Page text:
A Time for Drunken Horses
Friday, October 27th 2000, 12:00 am
By: News On 6
By Gary Dowell / The Dallas Morning News
Based on the stories and experiences of writer/director Bahman Ghobadi while growing up in northern Iran, A Time for Drunken Horses looks unflinchingly at poverty and strife and the people who endure it on a daily basis. Mr. Ghobadi relates his tale matter-of-factly, with an uncluttered cinematic naturalness that has become the hallmark of recent Iranian films. And while the movie functions as an overt downer, it also extends a glimmer of hope.
A young girl named Ameneh (Ameneh Ekhtiar-Dini) serves as the occasional narrator. Her brother, Ayoub (Ayoub Ahmadi), has taken the orphaned family's helm after the death of their father and is responsible for Ameneh, sister Rojine (Rojine Younessi) and crippled, deformed brother Madi (Mehdi Ekhtiar-Dini) â€“ a handicapped young man trapped in the body of a small child. Living off pills and shots, Madi must be carried by his younger siblings through the snow as they struggle to make enough money to survive.
Complications arise when it is learned that Madi must have an operation within a month, or he will die; the sad irony is that the operation will not save Madi's life, only prolong it for seven or eight months.
There are few jobs, and the children perform whatever work they can scare up. Villagers frequently stake â€“ and lose â€“ their lives by working as smugglers, carrying tires and other materials on the mule trains that traverse the mountains between Iran and Iraq. The mules are given liquor to help fight the cold (hence the somewhat inaccurate title); the children, packing equally heavy loads, are not so lucky. Ayoub learns the hard way that you get paid before you start. (Once you set out, you'll encounter gunfire, landmines and ambushes, and your payment may not be waiting for you should you make it to the end of the line.)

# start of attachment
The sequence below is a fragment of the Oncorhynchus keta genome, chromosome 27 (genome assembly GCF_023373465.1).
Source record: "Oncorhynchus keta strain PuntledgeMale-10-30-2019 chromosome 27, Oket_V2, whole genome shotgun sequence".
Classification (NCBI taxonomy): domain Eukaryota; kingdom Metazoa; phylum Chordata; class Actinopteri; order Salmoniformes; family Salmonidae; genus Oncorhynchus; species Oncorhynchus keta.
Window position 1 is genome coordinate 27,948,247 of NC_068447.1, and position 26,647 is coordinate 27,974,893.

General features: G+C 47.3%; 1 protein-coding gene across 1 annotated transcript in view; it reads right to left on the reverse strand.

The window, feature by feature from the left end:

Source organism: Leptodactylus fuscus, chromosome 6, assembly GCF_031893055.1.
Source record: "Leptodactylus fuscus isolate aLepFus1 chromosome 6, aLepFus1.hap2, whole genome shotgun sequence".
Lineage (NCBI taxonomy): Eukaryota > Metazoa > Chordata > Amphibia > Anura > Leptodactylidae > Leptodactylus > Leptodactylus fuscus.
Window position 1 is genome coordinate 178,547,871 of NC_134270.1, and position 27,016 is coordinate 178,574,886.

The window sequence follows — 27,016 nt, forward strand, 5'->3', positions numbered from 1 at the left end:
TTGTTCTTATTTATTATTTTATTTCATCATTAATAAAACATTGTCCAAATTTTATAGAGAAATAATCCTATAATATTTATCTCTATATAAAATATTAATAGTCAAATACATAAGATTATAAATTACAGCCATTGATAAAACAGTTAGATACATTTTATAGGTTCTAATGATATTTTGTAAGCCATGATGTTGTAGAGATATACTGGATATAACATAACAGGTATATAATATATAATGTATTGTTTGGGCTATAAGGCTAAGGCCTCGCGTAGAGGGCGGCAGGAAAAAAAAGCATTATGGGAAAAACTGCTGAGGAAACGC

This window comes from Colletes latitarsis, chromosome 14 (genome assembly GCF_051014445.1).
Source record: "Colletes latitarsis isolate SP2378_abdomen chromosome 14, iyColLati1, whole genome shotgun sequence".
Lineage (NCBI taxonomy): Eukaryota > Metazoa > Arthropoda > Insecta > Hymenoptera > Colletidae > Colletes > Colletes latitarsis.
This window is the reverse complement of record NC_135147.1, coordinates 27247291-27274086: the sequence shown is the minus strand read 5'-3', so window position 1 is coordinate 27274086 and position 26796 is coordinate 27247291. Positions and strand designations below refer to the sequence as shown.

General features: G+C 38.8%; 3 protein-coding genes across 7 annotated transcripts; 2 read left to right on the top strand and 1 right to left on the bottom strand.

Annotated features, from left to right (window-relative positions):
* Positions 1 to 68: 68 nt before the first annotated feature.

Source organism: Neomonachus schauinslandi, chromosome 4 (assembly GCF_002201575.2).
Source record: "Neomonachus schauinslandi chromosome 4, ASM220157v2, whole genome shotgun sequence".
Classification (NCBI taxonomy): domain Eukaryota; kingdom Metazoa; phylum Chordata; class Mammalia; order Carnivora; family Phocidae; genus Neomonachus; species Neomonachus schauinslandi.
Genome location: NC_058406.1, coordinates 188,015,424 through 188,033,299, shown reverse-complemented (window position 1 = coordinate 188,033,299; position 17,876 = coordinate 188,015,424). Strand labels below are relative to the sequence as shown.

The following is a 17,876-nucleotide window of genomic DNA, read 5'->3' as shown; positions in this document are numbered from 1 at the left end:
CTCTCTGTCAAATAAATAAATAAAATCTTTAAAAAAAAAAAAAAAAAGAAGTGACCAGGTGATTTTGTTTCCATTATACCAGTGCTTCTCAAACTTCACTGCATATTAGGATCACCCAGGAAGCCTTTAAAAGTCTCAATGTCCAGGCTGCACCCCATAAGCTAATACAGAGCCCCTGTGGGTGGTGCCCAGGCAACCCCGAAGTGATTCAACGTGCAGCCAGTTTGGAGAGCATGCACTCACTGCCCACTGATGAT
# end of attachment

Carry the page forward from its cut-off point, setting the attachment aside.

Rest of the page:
As grim as it is, the tight bonds between the children undercut the bleakness. Like many of the movies made in Iran â€“ as well as Zhang Yimou's recent Not One Less â€“ effective use is made of nonactors in the cast. The performances of the children are extraordinary and imbue the movie with a feeling of reality captured perfectly by the camera.
A Time for Drunken Horses takes a sobering look at a harsh environment where food, medical care and work are often scarce. It's bitter medicine, a tale so painfully close to the truth and so relentlessly bleak that it may be too bitter for some moviegoers to swallow.